Report finds 1.5 billion birds are missing from the skies
The report is the most complete survey of land bird numbers to date and attempts to assess the health of populations on a continental basis.
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North American skies have grown quieter over the last decades by the absent songs of 1.5 billion birds, says the latest summary of bird populations.
The survey by dozens of government, university and environmental agencies across North America has also listed 86 species of birds — including once-common and much-loved songbirds such as the evening grosbeak and Canada warbler — that are threatened by plummeting populations, habitat destruction and climate change.
"The information on urgency is quite alarming," said Partners In Flight co-author Judith Kennedy of Environment Canada. "We're really getting down to the dregs of some of these populations."
The report is the most complete survey of land bird numbers to date and attempts to assess the health of populations on a continental basis. It concludes that, while there are still a lot of birds in the sky, there aren't anywhere near as many as there used to be.
Evening grosbeaks are down 92 per cent since 1970. Snowy owls have lost 64 per cent of their numbers. The Canada warbler has lost 63 per cent of it population.
Tally it all up and there should be another 1.5 billion birds perching in backyards and flying around in forests than there are, says the report.
Nor are the declines stopping. Among those 86 species, 22 have already lost at least half of their population since 1970 and are projected to lose another 50 per cent of their numbers within the next 40 years.
For at least six species, this "half-life" window is fewer than 20 years.
The culprits are familiar.
Agriculture disturbs habitat of grassland birds and introduces pesticides into the landscape. Logging fragments the intact forests birds use as refuelling stations as they migrate. Domestic cats are thought to kill more than two billion birds a year.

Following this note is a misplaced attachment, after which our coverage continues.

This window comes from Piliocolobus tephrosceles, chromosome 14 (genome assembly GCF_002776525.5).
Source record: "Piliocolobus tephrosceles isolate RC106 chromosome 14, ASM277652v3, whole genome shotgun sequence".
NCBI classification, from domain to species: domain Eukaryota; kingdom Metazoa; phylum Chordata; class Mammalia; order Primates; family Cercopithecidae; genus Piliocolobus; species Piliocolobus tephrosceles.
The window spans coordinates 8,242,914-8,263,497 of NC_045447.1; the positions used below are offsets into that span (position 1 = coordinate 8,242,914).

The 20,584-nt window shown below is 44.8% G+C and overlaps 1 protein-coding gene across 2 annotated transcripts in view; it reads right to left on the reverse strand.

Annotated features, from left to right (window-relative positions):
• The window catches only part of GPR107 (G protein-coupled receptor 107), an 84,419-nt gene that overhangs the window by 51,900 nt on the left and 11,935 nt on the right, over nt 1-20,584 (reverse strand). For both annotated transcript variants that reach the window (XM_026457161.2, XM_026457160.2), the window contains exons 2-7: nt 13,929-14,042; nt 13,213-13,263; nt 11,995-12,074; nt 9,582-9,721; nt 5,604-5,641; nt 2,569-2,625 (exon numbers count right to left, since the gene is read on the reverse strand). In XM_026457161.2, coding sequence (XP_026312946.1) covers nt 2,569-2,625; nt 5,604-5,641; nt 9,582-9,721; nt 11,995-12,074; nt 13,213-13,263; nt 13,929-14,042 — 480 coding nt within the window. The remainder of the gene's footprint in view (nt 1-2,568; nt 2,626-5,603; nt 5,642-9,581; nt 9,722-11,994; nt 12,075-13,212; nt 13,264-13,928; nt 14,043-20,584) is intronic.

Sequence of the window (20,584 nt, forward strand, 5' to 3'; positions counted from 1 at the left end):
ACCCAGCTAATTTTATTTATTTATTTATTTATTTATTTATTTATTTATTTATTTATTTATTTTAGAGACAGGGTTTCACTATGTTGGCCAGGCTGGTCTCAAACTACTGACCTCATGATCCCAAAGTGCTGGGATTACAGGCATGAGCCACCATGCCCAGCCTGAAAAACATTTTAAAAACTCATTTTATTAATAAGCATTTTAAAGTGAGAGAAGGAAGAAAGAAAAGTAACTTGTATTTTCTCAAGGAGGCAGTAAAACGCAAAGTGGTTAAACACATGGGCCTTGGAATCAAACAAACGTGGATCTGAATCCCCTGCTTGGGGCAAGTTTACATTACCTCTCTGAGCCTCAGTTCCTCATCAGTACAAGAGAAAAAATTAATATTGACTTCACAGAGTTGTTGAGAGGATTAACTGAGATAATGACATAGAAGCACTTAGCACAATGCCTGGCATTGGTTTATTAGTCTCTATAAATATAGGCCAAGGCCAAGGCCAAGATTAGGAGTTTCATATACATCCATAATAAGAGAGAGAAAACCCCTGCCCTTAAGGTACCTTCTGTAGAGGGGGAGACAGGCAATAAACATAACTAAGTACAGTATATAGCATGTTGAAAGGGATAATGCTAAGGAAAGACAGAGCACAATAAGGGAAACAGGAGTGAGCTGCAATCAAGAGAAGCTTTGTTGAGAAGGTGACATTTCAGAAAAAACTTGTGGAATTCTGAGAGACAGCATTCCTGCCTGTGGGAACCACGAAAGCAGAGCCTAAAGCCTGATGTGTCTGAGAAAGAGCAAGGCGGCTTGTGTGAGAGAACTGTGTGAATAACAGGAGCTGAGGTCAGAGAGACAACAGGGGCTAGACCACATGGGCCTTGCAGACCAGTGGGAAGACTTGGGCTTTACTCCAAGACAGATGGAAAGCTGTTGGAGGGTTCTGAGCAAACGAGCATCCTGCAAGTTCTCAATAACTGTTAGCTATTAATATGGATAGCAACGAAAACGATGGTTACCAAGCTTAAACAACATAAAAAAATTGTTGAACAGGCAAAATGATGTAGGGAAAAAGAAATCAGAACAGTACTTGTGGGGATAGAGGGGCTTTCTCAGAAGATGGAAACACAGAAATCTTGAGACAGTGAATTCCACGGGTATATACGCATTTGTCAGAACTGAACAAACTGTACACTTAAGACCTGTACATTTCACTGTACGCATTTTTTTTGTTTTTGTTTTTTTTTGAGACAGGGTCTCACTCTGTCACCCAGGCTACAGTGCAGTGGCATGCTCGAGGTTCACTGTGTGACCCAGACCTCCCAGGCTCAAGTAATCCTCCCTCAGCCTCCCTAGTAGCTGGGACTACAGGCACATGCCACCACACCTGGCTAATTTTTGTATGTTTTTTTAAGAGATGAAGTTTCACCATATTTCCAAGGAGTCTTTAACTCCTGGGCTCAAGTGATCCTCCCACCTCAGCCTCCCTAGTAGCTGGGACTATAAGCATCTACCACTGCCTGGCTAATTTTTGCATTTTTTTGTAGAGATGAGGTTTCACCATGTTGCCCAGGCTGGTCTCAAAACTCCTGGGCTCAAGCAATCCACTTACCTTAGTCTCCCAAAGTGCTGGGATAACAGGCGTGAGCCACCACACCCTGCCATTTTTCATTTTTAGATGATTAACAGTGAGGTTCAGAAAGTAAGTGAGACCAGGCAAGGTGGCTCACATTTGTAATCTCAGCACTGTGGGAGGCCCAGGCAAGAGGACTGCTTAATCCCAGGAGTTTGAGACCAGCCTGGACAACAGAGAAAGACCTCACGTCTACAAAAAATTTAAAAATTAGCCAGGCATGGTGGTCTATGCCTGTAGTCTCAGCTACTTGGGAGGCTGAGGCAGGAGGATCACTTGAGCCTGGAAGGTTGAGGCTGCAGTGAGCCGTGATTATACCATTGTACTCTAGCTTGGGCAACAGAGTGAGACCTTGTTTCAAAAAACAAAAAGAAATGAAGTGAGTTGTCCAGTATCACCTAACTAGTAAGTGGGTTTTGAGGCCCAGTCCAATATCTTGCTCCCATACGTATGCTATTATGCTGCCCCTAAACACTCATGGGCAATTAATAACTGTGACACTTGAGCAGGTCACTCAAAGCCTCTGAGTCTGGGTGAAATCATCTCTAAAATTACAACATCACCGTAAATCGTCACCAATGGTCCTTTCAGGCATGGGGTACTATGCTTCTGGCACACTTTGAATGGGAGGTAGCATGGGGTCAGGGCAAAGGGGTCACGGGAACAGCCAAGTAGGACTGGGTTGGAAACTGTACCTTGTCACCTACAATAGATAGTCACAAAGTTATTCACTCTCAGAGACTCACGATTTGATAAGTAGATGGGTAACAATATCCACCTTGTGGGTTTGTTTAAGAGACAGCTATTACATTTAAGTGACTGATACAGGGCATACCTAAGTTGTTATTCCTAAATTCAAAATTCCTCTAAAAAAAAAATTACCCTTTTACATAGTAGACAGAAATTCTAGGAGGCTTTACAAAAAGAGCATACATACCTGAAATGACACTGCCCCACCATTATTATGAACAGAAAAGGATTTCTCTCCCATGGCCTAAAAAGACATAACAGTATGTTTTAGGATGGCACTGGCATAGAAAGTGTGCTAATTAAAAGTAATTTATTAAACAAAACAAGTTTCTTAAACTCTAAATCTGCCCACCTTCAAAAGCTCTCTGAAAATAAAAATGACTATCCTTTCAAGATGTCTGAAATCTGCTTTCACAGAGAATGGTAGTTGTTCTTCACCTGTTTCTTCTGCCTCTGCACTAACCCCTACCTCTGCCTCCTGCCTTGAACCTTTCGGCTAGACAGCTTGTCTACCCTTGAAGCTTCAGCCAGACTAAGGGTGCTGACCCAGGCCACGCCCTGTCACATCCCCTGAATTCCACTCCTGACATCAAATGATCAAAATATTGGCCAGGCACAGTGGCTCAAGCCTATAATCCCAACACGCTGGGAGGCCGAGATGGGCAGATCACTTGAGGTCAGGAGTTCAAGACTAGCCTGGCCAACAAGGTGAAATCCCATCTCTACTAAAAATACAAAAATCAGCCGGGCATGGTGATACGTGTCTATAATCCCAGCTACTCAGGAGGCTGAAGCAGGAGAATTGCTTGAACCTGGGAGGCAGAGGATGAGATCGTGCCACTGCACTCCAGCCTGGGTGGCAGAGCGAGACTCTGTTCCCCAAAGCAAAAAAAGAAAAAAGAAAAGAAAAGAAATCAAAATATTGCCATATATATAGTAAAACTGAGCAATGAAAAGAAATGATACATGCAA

"It's the death of a thousand cuts," said Kennedy.
At stake is much more than the pleasure of a little back-window bird song.
The report says birds are crucial indicators of overall ecosystem health. Healthy forests and prairies need healthy bird populations, said Kennedy.
"(They) only function because of that abundance."
As well, birds — like bees — pollinate plants. And birds eat bugs. Lots of bugs.
"We would be bitten by a lot more mosquitoes (with fewer birds)."
There are still up to five billion birds that leave Canada every winter. But Kennedy said the time to start thinking about their future is now, before some species start to decrease.
"It's too late for us to worry when we're down to the last few hundred."
The Partners In Flight report reinforces messages from several previous, related studies.
Earlier this year, the North American Bird Conservation Initiative found one-third of all North American bird species need quick help to stop them from disappearing, with more than half of all seabird species on the road to extinction without conservation action.
A 2014 study by the Audubon Society found climate change could cost 126 species more than half their current range by 2050.
A McGill University study in 2015 concluded more than 70 per cent of global forests are within a kilometre of a road, field, town or other human disturbance — easily close enough to degrade forest habitat.
— Follow Bob Weber on Twitter at @row1960
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